World of Warcraft

Destiny 2, World of Warcraft, and obligatory gaming

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In 2006, the internet was a very different place for me. I had just discovered YouTube, a service that was still in its infancy and hadn’t fully embraced gaming yet. Up until a few months earlier, I hadn’t even been able to play games online with friends, instead of sticking to single-player campaigns that I could get lost in, with many of the year’s biggest releases passing me by as I replayed Splinter Cell and Halo levels or and over again. Gaming was done on my own time, and I never felt pressured to the game for any other reason than to have fun. Then I discovered World of Warcraft.

A whole new world

A friend from school had been playing Blizzard’s popular MMO since it launched a few years earlier, leveling up his character and taking part in enormous 40-person raids that were unlike anything I had seen before. The amount of customization and player-choice included was nothing short of stunning, and after biting the bullet and trying out a subscription, it felt like the only game I would ever need.

For the first year, it really was the only game I needed. I took my time running through the game’s solo content, preferring to explore the nooks and crannies of each region, battle the Alliance with my fellow Horde members, and fight in the competitive battlegrounds. There was little practical reason for me to do any of this. It impeded my progress, limiting my level and the access I could get to the game’s endgame content, but I didn’t care. It wasn’t about “beating” anything in particular, but making the game my own. It was relaxing, and a way for me to take my mind off of the horrible experience I had earlier in the day at school.

 

Eventually, however, I grew bored with the repetition and decided to hit the level cap. At this point, Burning Crusade had released, and the guild I had joined was eager to start the game’s lower-end raids like Karazhan and Gruul’s Lair. I was excited to finally acquire high-level loot that would make other players jealous, and to participate in the competitive arena, where my combat skills would be tested more thoroughly.

Tides of darkness

It went well initially. Running through smaller dungeons and raids was a blast, and with a few veterans to lead the way, there weren’t any unpleasant surprises. Newcomers were shown the ropes, guided by those who had fought their way through an area dozens of times before. But we needed a new challenge, and began planning a raid on Magtheridon, which was – at least for us – a monumental obstacle.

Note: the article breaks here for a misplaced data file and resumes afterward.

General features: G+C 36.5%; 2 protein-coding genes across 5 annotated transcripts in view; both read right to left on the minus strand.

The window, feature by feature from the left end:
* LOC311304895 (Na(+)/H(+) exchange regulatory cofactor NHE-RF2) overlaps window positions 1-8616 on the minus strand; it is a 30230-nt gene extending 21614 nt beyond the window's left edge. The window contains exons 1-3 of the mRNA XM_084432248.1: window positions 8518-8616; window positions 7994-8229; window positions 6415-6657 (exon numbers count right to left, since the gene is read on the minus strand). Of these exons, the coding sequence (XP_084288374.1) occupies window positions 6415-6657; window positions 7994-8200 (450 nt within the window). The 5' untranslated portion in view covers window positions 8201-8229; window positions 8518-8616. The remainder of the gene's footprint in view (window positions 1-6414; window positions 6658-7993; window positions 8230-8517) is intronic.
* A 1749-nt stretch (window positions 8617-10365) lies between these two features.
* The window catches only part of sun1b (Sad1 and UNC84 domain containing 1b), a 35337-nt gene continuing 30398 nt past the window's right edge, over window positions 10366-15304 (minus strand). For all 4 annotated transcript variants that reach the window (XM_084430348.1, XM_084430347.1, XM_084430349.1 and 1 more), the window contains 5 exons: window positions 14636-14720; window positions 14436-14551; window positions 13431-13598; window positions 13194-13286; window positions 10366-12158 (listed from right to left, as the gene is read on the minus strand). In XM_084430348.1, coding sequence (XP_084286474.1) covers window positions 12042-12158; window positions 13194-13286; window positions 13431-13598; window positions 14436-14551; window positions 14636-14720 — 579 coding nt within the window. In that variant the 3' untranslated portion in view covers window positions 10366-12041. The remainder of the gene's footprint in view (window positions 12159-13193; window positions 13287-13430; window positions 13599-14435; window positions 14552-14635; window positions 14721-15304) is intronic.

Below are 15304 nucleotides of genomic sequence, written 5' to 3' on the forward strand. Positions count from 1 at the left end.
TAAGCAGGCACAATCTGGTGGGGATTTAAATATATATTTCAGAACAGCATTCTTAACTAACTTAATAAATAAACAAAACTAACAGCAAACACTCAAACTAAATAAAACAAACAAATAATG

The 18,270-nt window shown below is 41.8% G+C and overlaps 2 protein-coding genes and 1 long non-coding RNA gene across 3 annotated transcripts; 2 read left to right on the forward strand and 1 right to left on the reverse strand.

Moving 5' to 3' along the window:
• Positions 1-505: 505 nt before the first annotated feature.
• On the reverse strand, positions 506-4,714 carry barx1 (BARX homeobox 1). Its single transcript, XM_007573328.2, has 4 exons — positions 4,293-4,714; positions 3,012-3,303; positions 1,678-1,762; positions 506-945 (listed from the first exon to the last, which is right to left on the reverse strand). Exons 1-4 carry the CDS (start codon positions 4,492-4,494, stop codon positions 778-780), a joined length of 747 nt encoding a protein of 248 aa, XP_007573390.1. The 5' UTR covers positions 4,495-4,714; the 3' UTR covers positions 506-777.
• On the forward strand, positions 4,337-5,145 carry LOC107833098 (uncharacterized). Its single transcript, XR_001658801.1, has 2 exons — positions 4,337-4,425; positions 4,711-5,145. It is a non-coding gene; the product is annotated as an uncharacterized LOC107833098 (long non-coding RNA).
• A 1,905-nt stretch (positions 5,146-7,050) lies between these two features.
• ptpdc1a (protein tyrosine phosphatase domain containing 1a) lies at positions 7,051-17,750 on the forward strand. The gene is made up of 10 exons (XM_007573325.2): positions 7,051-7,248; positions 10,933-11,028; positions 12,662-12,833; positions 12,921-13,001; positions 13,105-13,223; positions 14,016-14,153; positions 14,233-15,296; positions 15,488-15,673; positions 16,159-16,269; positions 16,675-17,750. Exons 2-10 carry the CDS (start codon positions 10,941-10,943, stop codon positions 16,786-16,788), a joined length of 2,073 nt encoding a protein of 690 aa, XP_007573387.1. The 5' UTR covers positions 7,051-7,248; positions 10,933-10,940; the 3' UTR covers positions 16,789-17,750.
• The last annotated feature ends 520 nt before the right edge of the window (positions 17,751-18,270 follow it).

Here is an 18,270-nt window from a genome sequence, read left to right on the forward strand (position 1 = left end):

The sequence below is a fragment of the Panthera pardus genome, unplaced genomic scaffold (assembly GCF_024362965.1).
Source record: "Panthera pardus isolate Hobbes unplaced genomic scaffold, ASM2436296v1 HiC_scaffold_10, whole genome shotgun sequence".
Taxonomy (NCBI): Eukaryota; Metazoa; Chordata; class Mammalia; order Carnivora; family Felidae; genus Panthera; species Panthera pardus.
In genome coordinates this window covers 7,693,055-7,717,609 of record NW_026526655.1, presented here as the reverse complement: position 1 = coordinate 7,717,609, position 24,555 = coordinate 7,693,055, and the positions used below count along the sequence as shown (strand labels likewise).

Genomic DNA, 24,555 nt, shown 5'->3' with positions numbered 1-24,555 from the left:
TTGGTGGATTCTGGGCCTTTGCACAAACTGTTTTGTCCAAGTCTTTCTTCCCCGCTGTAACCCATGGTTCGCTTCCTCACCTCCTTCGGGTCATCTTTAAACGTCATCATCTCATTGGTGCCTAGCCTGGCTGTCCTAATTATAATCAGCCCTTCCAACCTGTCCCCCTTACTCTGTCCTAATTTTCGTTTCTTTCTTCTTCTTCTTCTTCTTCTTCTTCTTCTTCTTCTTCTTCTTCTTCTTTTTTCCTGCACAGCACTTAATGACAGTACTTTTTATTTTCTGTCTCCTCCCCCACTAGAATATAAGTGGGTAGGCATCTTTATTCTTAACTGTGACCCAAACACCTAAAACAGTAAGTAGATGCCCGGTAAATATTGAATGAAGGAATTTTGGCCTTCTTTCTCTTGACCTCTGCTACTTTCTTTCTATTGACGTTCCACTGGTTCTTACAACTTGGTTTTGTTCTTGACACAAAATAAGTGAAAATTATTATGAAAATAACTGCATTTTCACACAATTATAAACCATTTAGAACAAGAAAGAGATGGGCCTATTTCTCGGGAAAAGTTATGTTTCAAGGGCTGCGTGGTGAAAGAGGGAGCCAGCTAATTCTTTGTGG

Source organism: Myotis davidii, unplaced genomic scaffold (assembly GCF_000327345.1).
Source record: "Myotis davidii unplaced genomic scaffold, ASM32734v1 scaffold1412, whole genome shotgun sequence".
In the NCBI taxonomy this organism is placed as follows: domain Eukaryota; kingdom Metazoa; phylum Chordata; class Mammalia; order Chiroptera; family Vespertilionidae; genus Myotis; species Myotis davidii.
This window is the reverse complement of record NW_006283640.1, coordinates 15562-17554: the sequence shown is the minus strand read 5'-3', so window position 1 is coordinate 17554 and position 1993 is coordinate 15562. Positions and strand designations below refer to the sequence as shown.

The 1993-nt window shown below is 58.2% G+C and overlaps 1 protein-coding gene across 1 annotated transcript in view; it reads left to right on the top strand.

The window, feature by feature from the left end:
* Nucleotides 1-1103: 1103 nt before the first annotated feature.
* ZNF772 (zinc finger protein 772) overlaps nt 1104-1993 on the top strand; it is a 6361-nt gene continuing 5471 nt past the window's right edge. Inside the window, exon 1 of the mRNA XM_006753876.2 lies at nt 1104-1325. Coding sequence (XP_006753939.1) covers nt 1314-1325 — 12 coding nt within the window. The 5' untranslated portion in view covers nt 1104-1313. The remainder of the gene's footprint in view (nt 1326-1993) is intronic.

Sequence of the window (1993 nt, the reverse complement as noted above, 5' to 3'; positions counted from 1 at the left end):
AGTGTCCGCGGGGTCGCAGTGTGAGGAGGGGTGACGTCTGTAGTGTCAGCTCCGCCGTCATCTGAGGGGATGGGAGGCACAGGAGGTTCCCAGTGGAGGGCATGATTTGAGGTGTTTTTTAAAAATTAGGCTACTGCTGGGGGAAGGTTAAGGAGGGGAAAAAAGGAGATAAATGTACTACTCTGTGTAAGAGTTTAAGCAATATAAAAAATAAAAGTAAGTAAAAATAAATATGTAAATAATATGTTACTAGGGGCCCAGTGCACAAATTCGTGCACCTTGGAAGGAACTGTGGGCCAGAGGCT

Things didn’t go well. We couldn’t seem to make a dent in the final boss, and as the hours dragged on, the guild became frustrated and decided to schedule the next raid. Typically they were on the weekends, but as our server was located in the western part of the United States, they wouldn’t start until 9 or 10 p.m. It became a routine for me – I simply had to drop whatever I was doing on a Friday or Saturday night so that I could help my guild in the next raid.

Because of this, the game started to lose its fun, turning into something I was obligated to do rather than something I wanted to do purely for my own enjoyment. My problems with anxiety worsened as I struggled to balance my increasing workload at school with my World of Warcraft time. When Wrath of the Lich King released in 2008, I had just begun high school. I had even less time to devote to the game, and as I got involved with extracurricular activities, I found myself not wanting to play it anymore at all.

 

Taking back control

So I quit. I went back to playing games that benefited from increased playtime without outright requiring it, like Call of Duty: Black Ops and Rock Band. They once again became a way for me to decompress, and I found myself falling in love with the medium all over again.

For the next nine years, this is how I viewed the video games I purchased. I played video games during my free time only if I was in the mood, and I set my own schedule. No longer would I need to log onto a game at midnight in order to complete a multiplayer-only event. And then this month, Destiny 2 came out.

I’ve raved about Bungie’s latest shared-world shooter already. It’s a culmination of all the wisdom the studio has gained over the years, with an exciting campaign and a ton of side content.  Once you’ve reached a high power level, however, there are only a few ways to earn stronger gear. Three of these – Nightfall Strikes, Trials of the Nine matches, and raids – require the coordination of several players in order to be successful. That means finding teammates with whom you can succeed, and that means finding a time when everyone in your group is available to play.

 

As I hit that soft level cap and realized what I needed to do, I had flashbacks to my time with World of Warcraft, and the stress I experienced for something that was supposed to be pure fun. I’m still loving Destiny 2, but I worry that I could slip back into my routine as a teenager, scheduling my life around gaming rather than gaming around my life.

I refuse to let it happen again. As much as I love Destiny 2 and will continue to play it as new content is released, no video game is worth an anxiety attack. I still look back on some of my time with World of Warcraft fondly, but those memories are of my low-level character exploring new areas and discovering secrets. By the time I hit that wall, it was no longer worth the effort. If you play only one game and still enjoy yourself, then by all means, continue doing so. But if you find yourself no longer having fun and bound by the schedules of other players, consider making a clean break.


Disclaimer : The following article was written freely based on the author's opinion, and it may not necessarily represent Inven Global's editorial stance. 




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